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Sen. Dennis, Others Want Next Executive-Legislative Retreat Spotlight Economy


  19 Août      20        Economie (6501), Politique (6467),

   

MONROVIA, Aug. 18 (LINA) – Senators have revealed an important issue earlier discussed in closed-door at the Special Presidential-Legislative Retreat Saturday in Harbel, Margibi County, minutes after the event came to a close.

As expected, though, that issue was the depreciating state of the Liberian economy.

The main focus of the two-day retreat was to brainstorm on the Bills sent to the Capitol by the Executive for possible amendment of a number of articles within the Liberian Constitution and other ‘over-stayed’ instruments.

Grand Gedeh Senator Marshall Dennis and his River Gee colleague Comany Wesseh told reporters that it was agreed by members of the Legislature and Executive that while the retreat was good, and meant to discuss President Weah’s legislative agenda; a gathering of similar nature but tailored towards finding solutions for the economy, must be convened. The time, agenda, and venue for such event, as yet, remain indefinite.

But before the two senators could weigh in on the issue, however, Senate Pro Tempore Albert Chie had hinted similar view in his opening statement, saying: “Thank you, Mr. President for this retreat. While this will focus on constitutional amendment, we look forward to discussing issues of governance, peace and unity, and the state of the economy and other pressing issues of national concern.”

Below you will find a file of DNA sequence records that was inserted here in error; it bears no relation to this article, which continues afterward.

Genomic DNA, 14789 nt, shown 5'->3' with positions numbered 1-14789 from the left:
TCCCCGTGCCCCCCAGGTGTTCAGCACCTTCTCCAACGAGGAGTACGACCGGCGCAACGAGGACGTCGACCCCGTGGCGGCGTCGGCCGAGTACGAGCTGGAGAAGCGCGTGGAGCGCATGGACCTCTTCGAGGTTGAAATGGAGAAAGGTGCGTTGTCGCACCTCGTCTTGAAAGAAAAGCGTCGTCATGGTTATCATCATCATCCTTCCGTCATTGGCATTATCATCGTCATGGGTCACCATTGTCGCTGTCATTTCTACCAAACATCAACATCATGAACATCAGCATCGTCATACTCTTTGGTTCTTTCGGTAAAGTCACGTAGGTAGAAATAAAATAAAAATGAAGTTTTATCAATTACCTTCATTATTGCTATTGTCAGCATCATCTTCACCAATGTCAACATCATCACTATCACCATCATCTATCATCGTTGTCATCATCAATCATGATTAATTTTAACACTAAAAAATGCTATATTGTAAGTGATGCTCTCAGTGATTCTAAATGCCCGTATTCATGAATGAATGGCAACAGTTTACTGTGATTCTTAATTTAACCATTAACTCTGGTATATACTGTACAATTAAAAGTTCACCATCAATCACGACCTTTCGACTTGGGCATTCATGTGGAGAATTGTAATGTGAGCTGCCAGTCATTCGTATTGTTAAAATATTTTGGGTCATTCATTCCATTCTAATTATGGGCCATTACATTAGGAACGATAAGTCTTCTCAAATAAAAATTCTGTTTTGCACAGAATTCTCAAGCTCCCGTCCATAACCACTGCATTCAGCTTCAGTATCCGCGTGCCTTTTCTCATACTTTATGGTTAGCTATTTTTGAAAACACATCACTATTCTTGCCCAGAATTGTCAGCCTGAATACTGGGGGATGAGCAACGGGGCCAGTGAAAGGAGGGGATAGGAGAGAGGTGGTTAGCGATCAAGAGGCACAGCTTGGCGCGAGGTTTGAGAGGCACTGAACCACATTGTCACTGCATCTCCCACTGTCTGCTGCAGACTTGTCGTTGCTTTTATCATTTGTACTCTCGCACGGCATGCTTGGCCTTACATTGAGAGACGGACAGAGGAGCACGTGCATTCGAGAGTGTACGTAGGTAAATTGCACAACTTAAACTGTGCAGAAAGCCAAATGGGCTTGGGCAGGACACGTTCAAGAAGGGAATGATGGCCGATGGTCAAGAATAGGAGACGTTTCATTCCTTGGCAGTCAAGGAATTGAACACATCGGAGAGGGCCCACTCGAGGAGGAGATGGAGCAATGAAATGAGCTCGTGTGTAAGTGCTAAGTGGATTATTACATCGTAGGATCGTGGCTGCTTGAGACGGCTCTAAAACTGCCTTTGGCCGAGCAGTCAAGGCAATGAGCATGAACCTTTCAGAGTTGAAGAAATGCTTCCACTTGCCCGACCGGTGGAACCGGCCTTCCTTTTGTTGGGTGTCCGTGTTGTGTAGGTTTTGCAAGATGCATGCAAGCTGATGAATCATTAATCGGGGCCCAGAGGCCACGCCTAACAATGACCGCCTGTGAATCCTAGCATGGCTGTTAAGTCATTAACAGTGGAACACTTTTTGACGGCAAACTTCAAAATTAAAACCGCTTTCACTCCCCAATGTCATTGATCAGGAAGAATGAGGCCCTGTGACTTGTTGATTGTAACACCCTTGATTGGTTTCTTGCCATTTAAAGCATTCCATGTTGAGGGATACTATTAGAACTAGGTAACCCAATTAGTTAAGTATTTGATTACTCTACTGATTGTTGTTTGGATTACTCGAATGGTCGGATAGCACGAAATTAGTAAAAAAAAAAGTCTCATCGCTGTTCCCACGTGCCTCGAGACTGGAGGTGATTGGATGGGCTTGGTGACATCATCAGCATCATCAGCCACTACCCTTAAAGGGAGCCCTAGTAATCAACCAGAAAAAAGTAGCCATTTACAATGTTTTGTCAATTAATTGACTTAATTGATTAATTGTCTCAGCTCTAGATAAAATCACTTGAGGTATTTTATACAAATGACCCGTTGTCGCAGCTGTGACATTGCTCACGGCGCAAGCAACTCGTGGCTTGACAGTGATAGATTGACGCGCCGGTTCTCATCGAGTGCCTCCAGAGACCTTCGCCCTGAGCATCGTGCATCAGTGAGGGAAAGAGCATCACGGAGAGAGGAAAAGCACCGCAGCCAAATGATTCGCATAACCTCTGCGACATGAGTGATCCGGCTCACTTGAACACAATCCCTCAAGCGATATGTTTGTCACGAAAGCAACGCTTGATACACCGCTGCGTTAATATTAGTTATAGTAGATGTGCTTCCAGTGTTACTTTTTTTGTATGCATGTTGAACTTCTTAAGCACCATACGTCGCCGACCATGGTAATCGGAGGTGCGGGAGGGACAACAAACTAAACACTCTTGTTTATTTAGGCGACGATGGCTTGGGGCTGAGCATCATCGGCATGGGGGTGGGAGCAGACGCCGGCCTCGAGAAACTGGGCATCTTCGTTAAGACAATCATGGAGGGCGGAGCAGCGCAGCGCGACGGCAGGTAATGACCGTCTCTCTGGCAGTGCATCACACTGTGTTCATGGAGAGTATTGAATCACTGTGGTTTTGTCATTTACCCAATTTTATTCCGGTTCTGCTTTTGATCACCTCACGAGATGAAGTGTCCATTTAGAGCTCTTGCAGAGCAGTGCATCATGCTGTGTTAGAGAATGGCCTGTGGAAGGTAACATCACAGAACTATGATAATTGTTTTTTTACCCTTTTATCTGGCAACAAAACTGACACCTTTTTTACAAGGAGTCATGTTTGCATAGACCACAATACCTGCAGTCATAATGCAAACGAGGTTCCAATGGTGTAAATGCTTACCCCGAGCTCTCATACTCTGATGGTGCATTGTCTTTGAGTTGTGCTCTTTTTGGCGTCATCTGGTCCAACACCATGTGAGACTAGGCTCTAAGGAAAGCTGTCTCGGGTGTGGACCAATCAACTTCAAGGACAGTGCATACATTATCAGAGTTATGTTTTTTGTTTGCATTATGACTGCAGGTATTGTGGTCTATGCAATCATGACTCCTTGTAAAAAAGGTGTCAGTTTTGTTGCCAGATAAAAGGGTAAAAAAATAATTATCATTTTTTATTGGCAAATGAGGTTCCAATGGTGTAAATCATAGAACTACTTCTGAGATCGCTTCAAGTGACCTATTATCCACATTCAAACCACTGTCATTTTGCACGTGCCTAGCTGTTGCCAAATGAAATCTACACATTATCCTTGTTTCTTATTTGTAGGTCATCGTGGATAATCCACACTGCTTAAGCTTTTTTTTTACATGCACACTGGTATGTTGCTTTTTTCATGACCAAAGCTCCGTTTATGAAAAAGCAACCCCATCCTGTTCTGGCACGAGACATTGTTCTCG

Senator Dennis, chairman on the Senate’s Committee on Banking and Currency, needed not agree more with Senator Chie.

He said the holding of the constitutionally-based retreat was a good initiative which saw members of both Houses and the Executive coming together to discuss important matters, “but the statement by the Pro Temp must be taken very seriously.”

“I think with the caliber of stakeholders who attended this particular retreat coming back to a meeting about the economy, not necessarily here at Farmington – we can exchange ideas on how we can change the economy of this country.”

“This is the government that has vowed to lift the poor and the poor are crying,” continued Sen. Dennis, adding: “It’s something that bothers some of us who are part of the ruling committee.”

Moreover, when he commented on the subject, also, Senator Wesseh of River Gee said: “Our country is going thru a very serious economic problem. We have got some assurance from this retreat that a dialogue on the economy must take place and it’s urgent.”

“Some of the constitutional changes that we are talking are irrelevant compared to economic hardship that our people are suffering and we must do things and do the different meetings necessary for us to alleviate the hardship.”

National leaders, including lawmakers, said Sen, Wesseh, will have to consider the abiding economic situation as an emergency because any hardship that does not give hope has the ability to threaten the peace of the country and so we are committed to work with the Executive.”

To drill the nail, President Weah himself touched on the subject with the press as he exited the hall.

According to the Liberian leader, the economic situation in the country was not a new phenomenon but a global trending issue.

“We will do our best to reach to a point where we will fix our economy, get rid of inflation, make sure to encourage our citizens to have the confidence to put their monies in the local banks, bring more businesses to the country,” the President said.

It can be recollected that on several occasions, the President has pinpointed the transformation of the agricultural sector as a key way of giving backbone to the economy.

Also, sector officials in the Executive have averred that connecting the corridors of principal roads throughout the county will result in the establishment of agricultural and economic zones when the government can invest in local farmers to shift from sustenance to industrial processing subsequently geared towards export.

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